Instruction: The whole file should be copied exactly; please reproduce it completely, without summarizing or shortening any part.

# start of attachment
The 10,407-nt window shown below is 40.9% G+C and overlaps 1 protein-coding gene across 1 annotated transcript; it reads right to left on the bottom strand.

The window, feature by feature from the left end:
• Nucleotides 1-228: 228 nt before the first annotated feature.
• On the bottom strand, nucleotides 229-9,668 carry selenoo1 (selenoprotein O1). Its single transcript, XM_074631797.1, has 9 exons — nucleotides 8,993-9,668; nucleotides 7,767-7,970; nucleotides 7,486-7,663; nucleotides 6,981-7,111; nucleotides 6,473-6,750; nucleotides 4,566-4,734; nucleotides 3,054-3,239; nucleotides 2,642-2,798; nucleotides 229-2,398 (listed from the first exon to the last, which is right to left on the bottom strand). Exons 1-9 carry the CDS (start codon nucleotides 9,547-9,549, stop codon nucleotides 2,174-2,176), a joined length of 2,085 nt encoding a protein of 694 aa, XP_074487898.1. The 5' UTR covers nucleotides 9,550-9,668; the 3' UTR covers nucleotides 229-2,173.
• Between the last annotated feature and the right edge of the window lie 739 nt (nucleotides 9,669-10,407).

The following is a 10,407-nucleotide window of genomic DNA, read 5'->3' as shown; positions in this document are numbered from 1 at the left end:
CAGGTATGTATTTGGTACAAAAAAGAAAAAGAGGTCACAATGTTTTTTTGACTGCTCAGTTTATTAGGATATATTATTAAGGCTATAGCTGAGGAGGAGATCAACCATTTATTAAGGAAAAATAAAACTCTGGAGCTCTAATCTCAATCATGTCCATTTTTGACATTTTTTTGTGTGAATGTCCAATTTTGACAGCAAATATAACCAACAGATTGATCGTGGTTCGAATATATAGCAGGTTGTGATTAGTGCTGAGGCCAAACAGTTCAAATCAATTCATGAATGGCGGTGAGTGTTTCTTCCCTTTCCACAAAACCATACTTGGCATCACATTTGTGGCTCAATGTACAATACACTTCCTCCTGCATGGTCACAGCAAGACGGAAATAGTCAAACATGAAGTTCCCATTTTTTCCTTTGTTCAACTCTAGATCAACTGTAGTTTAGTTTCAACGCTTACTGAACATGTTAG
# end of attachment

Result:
The 10,407-nt window shown below is 40.9% G+C and overlaps 1 protein-coding gene across 1 annotated transcript; it reads right to left on the bottom strand.

The window, feature by feature from the left end:
• Nucleotides 1-228: 228 nt before the first annotated feature.
• On the bottom strand, nucleotides 229-9,668 carry selenoo1 (selenoprotein O1). Its single transcript, XM_074631797.1, has 9 exons — nucleotides 8,993-9,668; nucleotides 7,767-7,970; nucleotides 7,486-7,663; nucleotides 6,981-7,111; nucleotides 6,473-6,750; nucleotides 4,566-4,734; nucleotides 3,054-3,239; nucleotides 2,642-2,798; nucleotides 229-2,398 (listed from the first exon to the last, which is right to left on the bottom strand). Exons 1-9 carry the CDS (start codon nucleotides 9,547-9,549, stop codon nucleotides 2,174-2,176), a joined length of 2,085 nt encoding a protein of 694 aa, XP_074487898.1. The 5' UTR covers nucleotides 9,550-9,668; the 3' UTR covers nucleotides 229-2,173.
• Between the last annotated feature and the right edge of the window lie 739 nt (nucleotides 9,669-10,407).

The following is a 10,407-nucleotide window of genomic DNA, read 5'->3' as shown; positions in this document are numbered from 1 at the left end:
CAGGTATGTATTTGGTACAAAAAAGAAAAAGAGGTCACAATGTTTTTTTGACTGCTCAGTTTATTAGGATATATTATTAAGGCTATAGCTGAGGAGGAGATCAACCATTTATTAAGGAAAAATAAAACTCTGGAGCTCTAATCTCAATCATGTCCATTTTTGACATTTTTTTGTGTGAATGTCCAATTTTGACAGCAAATATAACCAACAGATTGATCGTGGTTCGAATATATAGCAGGTTGTGATTAGTGCTGAGGCCAAACAGTTCAAATCAATTCATGAATGGCGGTGAGTGTTTCTTCCCTTTCCACAAAACCATACTTGGCATCACATTTGTGGCTCAATGTACAATACACTTCCTCCTGCATGGTCACAGCAAGACGGAAATAGTCAAACATGAAGTTCCCATTTTTTCCTTTGTTCAACTCTAGATCAACTGTAGTTTAGTTTCAACGCTTACTGAACATGTTAG